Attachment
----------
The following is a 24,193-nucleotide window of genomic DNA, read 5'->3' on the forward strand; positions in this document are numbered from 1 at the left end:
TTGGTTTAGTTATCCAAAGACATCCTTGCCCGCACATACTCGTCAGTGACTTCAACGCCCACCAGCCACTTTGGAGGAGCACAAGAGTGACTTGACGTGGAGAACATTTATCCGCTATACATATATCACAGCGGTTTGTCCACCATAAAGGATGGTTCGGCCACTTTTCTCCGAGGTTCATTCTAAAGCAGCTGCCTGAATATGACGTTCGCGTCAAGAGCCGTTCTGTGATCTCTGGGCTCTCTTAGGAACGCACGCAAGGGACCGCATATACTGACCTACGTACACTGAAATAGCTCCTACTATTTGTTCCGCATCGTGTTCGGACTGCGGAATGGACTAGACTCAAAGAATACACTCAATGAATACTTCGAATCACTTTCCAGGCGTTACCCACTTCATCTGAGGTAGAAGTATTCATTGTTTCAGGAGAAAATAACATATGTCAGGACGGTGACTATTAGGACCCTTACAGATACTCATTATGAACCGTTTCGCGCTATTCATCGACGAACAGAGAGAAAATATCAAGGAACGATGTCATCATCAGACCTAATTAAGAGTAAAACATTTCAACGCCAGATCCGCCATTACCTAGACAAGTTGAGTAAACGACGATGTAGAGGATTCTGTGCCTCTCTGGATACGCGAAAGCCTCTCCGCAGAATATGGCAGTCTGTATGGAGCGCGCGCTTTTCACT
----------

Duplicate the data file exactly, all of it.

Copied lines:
The following is a 24,193-nucleotide window of genomic DNA, read 5'->3' on the forward strand; positions in this document are numbered from 1 at the left end:
TTGGTTTAGTTATCCAAAGACATCCTTGCCCGCACATACTCGTCAGTGACTTCAACGCCCACCAGCCACTTTGGAGGAGCACAAGAGTGACTTGACGTGGAGAACATTTATCCGCTATACATATATCACAGCGGTTTGTCCACCATAAAGGATGGTTCGGCCACTTTTCTCCGAGGTTCATTCTAAAGCAGCTGCCTGAATATGACGTTCGCGTCAAGAGCCGTTCTGTGATCTCTGGGCTCTCTTAGGAACGCACGCAAGGGACCGCATATACTGACCTACGTACACTGAAATAGCTCCTACTATTTGTTCCGCATCGTGTTCGGACTGCGGAATGGACTAGACTCAAAGAATACACTCAATGAATACTTCGAATCACTTTCCAGGCGTTACCCACTTCATCTGAGGTAGAAGTATTCATTGTTTCAGGAGAAAATAACATATGTCAGGACGGTGACTATTAGGACCCTTACAGATACTCATTATGAACCGTTTCGCGCTATTCATCGACGAACAGAGAGAAAATATCAAGGAACGATGTCATCATCAGACCTAATTAAGAGTAAAACATTTCAACGCCAGATCCGCCATTACCTAGACAAGTTGAGTAAACGACGATGTAGAGGATTCTGTGCCTCTCTGGATACGCGAAAGCCTCTCCGCAGAATATGGCAGTCTGTATGGAGCGCGCGCTTTTCACT